concept . 4/5I actually didn't mind the lack of clarity around the Malleus organization. I just took it in stride, as I might a more middle grade plot. Witch hunters. Made sense to me, but I know this bothered others. I also took issue with everyone ragging on the rampant sexism and oppression of women in the plot. What do you expect in the 1800s!? Rosa accepted her brother's tyranny because she had to. As a single woman, she did not have her own money. Her choice outside of the home would have been working as a governess at best, a factory worker at worst. Her cousin Clemency is the best example of the worldview: marry so that you can run your own household and gain freedom that way. And that's what Rosa sees in Sebastian. She knows his flaws, but she also knows what his money will offer her. A life of her own. She doesn't rail against the sexism or the thought of herself as property because these are things expected in the world she lives in. I actually find it refreshing to see a historical novel in which a woman may dislike her circumstances, but still acts like the average woman of her time. I love the rioters too, but it's less believable. And Warburton did a fantastic job of staying true to the sensibilities of the time.
characters . 3/5I love Rosa and Luke. I found them to be quietly developed. You had to take some liberties with Luke, but that didn't bother me. He seems as much developed as your average contemporary "bad boy." He's an orphan, he longs to join the Malleus to avenge his parents, he loves his uncle, he gives free smithing work to his needy friend. At the Greenword manner, he's a little harsh and awkward; he avoids the flirty maid; he's clever in his lies and his plots to kill Rosa, but he's also obviously ambivalent from the start, and his kindness to Rosa becomes less ploy and more real as time goes on. I had no trouble believing him--or Rosa, for that matter. Her narratives and actions show her as a bright, kind girl who feels a duty towards her family, a kindness towards the downtrodden, and an insecurity towards herself. Sebastian, Mrs. Greenwood, and Rosa's brother were the most difficult for me. Sebastian was just comically evil, Rosa's brother took a quick sidestep, and Mrs. Greenwood had very promising attributes but never took enough of a role in the plot. Sebastian's mother and father were other loose ends. I felt like there were ripples of plots that could-have-been in these people. And Sebastian was just a little too mad scientist towards the end; but his mix of care and cruelty in the beginning was perfect.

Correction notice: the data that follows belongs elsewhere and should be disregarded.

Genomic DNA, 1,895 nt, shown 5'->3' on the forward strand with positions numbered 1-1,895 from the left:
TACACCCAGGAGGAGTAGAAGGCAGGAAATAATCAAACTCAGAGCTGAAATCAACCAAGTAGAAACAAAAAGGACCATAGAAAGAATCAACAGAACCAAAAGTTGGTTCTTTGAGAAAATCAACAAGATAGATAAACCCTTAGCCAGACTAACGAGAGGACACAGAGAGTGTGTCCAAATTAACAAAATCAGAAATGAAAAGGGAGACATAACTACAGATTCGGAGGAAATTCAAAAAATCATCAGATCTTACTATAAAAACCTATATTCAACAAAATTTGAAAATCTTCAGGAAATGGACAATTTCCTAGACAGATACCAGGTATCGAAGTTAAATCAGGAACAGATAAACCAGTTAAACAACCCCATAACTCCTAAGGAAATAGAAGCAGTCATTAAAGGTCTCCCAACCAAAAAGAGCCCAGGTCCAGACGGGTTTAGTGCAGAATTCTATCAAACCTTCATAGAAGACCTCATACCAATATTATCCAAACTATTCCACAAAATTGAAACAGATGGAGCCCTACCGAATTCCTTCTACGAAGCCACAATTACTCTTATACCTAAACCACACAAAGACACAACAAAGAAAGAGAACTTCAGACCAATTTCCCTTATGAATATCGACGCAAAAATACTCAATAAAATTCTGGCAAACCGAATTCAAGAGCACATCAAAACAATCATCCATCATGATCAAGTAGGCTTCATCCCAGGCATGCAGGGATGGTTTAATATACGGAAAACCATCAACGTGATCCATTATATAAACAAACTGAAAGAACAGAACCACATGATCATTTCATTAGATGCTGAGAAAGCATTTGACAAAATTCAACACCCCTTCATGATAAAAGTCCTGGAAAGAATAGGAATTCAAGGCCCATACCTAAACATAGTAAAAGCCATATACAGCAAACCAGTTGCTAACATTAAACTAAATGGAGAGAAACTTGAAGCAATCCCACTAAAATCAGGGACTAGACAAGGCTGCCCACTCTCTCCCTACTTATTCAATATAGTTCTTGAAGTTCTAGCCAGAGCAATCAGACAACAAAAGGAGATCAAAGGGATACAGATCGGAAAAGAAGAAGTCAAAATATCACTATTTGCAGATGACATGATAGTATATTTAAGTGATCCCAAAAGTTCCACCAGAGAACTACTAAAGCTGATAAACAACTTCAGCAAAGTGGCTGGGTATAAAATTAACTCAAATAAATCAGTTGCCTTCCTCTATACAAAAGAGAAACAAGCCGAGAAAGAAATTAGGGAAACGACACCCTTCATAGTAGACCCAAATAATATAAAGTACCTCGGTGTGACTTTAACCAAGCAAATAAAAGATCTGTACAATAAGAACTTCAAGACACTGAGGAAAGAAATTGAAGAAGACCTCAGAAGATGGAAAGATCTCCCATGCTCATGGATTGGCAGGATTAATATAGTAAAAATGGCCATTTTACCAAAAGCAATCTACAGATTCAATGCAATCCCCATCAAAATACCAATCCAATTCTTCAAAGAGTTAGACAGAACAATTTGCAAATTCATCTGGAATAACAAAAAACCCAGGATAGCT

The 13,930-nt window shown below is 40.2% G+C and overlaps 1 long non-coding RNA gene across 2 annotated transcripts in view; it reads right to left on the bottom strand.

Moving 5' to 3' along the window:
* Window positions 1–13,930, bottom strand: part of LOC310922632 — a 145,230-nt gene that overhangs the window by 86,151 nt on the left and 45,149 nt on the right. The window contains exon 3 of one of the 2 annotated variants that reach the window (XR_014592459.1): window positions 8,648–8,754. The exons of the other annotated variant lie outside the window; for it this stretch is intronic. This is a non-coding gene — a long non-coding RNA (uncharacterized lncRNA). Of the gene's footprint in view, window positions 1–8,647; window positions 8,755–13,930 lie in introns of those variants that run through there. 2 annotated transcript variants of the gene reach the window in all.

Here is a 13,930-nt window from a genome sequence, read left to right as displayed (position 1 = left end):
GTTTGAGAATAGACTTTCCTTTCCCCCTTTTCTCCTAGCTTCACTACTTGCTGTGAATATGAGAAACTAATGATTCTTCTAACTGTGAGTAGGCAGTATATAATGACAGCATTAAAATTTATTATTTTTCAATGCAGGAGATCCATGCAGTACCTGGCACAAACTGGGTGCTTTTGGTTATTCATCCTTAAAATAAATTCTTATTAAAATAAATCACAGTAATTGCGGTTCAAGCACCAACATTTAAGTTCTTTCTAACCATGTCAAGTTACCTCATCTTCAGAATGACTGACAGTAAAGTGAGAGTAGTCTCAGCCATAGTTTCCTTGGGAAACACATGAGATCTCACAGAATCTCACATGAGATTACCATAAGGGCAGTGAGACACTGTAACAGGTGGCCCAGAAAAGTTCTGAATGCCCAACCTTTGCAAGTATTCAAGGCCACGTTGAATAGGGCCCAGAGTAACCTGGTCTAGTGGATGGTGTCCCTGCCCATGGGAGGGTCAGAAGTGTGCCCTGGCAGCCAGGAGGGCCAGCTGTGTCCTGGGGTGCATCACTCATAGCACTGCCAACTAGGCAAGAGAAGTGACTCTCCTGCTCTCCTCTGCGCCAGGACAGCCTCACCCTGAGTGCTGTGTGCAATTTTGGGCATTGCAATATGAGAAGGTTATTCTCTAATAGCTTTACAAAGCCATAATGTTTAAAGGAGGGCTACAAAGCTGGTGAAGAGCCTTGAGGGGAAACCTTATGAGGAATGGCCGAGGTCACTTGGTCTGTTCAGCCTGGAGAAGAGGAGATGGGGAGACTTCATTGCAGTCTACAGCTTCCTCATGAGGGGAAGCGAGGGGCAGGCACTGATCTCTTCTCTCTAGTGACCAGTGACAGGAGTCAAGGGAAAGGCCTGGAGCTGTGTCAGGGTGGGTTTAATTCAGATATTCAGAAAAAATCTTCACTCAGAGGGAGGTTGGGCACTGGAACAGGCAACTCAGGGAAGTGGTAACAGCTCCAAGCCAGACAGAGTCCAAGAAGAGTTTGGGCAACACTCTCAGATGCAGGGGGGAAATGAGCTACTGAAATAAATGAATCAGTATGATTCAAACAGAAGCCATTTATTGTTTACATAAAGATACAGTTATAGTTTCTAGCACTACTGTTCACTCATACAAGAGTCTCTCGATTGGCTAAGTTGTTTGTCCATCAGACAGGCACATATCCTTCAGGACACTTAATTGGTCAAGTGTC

style . 5/5Warburton writes beautifully. There were a few potential anachronisms I highlighted, but for the most part, she writes with a Victorian flair, only less ornate and thus more accessible than her truly Victorian forebears. She reminds me in a nice way of Sharon Cameron. Both avail themselves of Victorian phrases and words that may be unfamiliar to readers but are key in setting the stage. She also writes cheeky dialogue and cutting descriptions that bring her world to life.
mechanics . 4/5As I said before, there seemed to be a disconnect between the first part of the book and the ending part. There needed to be more foreshadowing to connect the two. I would have been quite happy with both parts if they had been integrated more; I'd also have been happy with a less scandalous ending. It felt like Warburton bit off a huge chunk of plot and could only chew parts of it. They were good parts, but the loose endings felt frayed and made the plot seem less mature. The title is also kind of anti-climactic. "Witch Finder." Ooh, spooky. ....
Note: I received this copy in exchange for a review. The price of the book and its origin in no way affected my stated opinions.